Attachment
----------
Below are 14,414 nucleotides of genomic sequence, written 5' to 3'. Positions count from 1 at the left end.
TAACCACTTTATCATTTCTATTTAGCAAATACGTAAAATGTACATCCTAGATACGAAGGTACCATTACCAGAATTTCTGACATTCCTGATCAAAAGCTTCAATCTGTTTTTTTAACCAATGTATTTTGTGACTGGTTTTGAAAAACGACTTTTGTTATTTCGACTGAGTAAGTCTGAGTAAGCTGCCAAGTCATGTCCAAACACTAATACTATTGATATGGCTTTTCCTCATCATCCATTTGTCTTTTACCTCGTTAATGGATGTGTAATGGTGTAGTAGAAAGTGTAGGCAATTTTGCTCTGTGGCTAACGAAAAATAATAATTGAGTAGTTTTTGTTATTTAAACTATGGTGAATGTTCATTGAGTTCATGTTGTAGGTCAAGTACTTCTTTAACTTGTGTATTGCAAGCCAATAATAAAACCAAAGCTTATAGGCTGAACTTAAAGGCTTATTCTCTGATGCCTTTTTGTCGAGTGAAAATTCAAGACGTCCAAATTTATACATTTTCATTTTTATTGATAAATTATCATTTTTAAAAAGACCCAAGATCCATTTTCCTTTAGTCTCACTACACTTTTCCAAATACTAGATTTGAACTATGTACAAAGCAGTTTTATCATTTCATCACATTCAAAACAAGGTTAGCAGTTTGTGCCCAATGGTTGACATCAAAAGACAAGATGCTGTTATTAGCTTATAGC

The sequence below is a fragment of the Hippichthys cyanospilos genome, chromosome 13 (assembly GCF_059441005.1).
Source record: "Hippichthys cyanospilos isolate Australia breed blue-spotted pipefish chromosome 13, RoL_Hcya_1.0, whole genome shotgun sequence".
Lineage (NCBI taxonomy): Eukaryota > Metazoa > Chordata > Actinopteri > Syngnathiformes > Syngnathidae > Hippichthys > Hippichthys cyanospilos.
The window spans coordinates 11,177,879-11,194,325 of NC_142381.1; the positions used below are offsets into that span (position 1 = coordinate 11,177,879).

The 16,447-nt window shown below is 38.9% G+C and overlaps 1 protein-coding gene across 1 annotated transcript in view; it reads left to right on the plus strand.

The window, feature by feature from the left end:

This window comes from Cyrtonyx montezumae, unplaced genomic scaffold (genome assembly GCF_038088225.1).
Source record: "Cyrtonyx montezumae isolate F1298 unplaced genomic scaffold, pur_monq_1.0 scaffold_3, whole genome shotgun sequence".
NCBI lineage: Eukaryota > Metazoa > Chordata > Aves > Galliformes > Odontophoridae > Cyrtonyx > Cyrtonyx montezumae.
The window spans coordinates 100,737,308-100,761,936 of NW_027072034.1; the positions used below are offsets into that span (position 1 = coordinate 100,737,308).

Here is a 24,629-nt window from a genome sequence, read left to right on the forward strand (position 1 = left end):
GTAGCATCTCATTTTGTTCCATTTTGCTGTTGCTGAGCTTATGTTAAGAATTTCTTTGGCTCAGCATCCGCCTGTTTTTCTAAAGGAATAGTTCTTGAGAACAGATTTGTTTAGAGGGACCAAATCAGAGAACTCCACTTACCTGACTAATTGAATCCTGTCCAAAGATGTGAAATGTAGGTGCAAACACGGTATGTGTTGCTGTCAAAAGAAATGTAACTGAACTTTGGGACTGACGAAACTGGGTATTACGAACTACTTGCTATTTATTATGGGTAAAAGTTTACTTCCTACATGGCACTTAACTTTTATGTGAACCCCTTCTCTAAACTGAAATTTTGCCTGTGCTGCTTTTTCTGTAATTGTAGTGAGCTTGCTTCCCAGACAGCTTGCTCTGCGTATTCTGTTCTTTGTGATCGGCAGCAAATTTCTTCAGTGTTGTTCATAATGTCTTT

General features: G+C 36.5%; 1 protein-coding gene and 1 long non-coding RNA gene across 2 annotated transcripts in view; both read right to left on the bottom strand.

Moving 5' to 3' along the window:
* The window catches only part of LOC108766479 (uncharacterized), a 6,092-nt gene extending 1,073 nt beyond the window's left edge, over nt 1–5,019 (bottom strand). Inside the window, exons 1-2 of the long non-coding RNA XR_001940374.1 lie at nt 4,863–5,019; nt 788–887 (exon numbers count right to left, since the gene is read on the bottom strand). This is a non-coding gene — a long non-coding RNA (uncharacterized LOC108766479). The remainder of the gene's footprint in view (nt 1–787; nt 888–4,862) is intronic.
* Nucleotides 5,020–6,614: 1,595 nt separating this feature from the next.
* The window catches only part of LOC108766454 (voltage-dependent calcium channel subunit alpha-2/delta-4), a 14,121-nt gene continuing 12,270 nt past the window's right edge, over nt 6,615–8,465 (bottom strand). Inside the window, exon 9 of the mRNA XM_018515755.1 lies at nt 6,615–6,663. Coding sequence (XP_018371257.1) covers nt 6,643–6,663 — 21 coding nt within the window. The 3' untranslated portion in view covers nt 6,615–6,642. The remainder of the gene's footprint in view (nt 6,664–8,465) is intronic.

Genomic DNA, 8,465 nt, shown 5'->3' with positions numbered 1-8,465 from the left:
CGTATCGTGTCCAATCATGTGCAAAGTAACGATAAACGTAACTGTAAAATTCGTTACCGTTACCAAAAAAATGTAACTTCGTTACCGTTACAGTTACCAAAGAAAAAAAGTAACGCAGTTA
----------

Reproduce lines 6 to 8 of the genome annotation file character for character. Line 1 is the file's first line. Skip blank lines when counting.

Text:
The window spans coordinates 11,177,879-11,194,325 of NC_142381.1; the positions used below are offsets into that span (position 1 = coordinate 11,177,879).

The 16,447-nt window shown below is 38.9% G+C and overlaps 1 protein-coding gene across 1 annotated transcript in view; it reads left to right on the plus strand.

The window, feature by feature from the left end: